Play it forward to 2020

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The world over, governments are striving to create more liveable cities and communities in which people don’t just survive, they thrive. Play spaces are at the centre of a wave of innovative thinking about ways to draw people outside to connect with their natural environment and each other, and reap the physical, emotional and social benefits of play.

Playground Centre takes a look into the future of playgrounds with their Top 5 Trends for 2020.

The rise and rise of the destination playground

The destination playground remains one of the biggest playground trends. And by big, we mean BIG! Drawcards for locals and tourists alike, local governments are being motivated to create larger spaces with more attractions and standout features – taller towers, bigger slides, and unique, locally-inspired themes.

The eco playground

Play spaces and green spaces often go hand in hand. However, as we continue our quest for a cleaner, greener environment for the next generation, there are even higher expectations regarding the incorporation of green spaces into urban planning and design. This flows over into playground design, placing nature-based play and equipment made from sustainably sourced and even recycled materials on the ‘must have’ list.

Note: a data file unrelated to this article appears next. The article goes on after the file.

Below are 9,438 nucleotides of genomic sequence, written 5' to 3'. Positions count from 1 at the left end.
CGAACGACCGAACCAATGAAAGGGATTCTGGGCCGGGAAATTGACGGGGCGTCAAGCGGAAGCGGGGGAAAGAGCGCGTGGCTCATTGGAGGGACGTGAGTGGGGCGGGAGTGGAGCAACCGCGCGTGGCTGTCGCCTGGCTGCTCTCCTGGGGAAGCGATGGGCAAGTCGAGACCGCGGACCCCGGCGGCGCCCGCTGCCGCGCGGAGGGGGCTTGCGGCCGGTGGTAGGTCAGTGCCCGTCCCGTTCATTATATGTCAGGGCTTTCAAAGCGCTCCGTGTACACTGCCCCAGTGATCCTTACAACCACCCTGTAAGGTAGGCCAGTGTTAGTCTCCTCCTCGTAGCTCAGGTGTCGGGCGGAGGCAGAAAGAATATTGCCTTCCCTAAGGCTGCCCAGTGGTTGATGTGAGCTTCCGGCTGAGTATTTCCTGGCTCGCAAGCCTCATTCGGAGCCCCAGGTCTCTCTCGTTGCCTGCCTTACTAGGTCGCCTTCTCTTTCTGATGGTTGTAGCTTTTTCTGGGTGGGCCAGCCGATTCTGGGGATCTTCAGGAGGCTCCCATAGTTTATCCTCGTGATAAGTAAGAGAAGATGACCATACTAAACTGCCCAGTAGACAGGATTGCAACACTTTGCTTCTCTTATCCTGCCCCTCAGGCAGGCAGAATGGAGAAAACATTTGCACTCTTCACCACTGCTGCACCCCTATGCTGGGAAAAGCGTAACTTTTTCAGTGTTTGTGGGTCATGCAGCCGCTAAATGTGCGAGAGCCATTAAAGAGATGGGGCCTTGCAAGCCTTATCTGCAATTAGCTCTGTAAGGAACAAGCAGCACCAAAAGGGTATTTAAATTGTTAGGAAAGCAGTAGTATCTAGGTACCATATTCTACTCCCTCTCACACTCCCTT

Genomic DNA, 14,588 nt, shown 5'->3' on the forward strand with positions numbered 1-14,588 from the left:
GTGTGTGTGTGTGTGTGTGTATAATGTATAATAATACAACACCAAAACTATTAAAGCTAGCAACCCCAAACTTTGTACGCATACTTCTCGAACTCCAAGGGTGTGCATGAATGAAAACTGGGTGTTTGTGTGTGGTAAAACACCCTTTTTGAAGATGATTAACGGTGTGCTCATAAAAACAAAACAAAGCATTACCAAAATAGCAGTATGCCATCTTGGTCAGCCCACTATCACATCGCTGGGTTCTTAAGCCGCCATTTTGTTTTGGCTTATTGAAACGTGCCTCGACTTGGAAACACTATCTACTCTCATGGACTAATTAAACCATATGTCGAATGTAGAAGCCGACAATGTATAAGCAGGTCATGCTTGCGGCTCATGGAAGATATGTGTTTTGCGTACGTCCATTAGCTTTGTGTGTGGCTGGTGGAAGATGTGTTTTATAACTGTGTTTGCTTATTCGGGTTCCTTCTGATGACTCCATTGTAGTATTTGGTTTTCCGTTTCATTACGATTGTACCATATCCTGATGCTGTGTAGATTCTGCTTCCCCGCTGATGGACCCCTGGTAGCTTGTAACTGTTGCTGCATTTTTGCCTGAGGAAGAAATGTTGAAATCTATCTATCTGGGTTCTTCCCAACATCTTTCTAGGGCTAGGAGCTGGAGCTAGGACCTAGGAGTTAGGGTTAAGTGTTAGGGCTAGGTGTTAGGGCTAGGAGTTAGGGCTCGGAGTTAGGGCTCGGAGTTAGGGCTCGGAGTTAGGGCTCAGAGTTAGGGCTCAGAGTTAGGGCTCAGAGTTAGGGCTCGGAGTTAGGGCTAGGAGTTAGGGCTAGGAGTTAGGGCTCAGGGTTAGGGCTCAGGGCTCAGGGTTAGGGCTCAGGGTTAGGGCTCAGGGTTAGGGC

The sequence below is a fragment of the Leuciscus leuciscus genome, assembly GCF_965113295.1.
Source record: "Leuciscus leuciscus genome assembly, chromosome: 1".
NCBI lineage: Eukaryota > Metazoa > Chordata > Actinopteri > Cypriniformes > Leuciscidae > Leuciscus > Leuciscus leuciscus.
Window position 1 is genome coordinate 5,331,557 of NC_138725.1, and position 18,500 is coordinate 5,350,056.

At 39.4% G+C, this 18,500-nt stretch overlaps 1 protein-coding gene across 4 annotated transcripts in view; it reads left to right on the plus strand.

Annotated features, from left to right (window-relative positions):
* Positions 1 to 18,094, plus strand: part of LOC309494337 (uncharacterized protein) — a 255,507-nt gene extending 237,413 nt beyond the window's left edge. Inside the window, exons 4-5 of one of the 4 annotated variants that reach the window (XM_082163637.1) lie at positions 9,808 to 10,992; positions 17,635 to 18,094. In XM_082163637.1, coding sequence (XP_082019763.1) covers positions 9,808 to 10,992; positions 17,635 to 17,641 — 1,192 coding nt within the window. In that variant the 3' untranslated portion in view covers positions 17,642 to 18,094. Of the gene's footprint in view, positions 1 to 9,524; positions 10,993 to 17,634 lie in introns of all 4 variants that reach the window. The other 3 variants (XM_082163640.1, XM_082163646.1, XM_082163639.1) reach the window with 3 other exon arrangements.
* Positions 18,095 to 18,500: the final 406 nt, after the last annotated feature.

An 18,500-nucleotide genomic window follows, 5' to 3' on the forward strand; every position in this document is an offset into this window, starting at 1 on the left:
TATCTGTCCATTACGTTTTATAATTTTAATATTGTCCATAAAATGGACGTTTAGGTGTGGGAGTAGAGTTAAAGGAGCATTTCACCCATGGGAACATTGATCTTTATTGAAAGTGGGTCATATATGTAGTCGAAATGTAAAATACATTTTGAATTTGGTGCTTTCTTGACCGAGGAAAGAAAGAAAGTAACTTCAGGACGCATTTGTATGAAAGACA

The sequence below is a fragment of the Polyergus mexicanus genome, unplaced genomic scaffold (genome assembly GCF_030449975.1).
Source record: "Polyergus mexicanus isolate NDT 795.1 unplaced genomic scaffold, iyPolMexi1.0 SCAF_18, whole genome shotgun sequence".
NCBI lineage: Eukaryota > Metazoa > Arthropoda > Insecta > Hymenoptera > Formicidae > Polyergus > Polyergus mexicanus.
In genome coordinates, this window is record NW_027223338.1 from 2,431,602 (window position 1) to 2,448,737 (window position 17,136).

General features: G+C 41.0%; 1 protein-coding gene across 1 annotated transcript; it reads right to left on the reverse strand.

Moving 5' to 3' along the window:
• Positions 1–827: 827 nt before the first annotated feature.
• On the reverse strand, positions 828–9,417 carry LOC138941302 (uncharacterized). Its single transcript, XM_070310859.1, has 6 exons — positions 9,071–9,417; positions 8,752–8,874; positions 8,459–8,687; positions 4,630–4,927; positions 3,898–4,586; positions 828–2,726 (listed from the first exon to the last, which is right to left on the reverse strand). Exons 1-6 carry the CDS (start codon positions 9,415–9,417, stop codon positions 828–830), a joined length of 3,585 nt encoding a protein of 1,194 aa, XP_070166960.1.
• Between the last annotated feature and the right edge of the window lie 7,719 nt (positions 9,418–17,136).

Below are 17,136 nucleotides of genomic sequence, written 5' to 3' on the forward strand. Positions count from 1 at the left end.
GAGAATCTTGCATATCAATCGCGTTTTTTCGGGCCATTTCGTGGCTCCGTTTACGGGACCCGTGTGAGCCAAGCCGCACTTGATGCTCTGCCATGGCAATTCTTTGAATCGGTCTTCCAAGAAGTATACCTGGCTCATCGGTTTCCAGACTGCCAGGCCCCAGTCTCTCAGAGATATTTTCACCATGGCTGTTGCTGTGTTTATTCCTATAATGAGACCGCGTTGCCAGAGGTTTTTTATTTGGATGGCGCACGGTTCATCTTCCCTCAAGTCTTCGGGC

A whole new world

While technology is frequently blamed for our sedentary lifestyles and the associated health issues, the integration of technology into play spaces is increasingly being used to engage children in active play. Smart phone-based game apps are turning playgrounds into landscapes of imagination, creating whole new worlds for children to explore. Is it the key to drawing older children and teenagers to parks and playgrounds too?

Everyone is welcome

The inclusive playground is by no means a new trend but designers of playspaces and play equipment continue to be inspired to discover new ways to make play safe, accessible and inclusive for people of all ages and abilities. It’s all about making sure everyone feels welcome to stay and play not only because it’s easy to move around but because there’s a multiple of play experiences on offer.

The customer knows best

Build it and they will come. Well, not necessarily. Research and experience shows that the more involved a community is in the design and development of a playspace in their local area, the higher the use. Increased collaboration between councils, developers, landscape architects and residents is resulting in innovative, user-centric playground designs which meet the diverse needs of communities.

For more inspiration on the latest in playgrounds, register for a copy of Playground Centre’s upcoming Play 2020 and Beyond book.

Richard Clague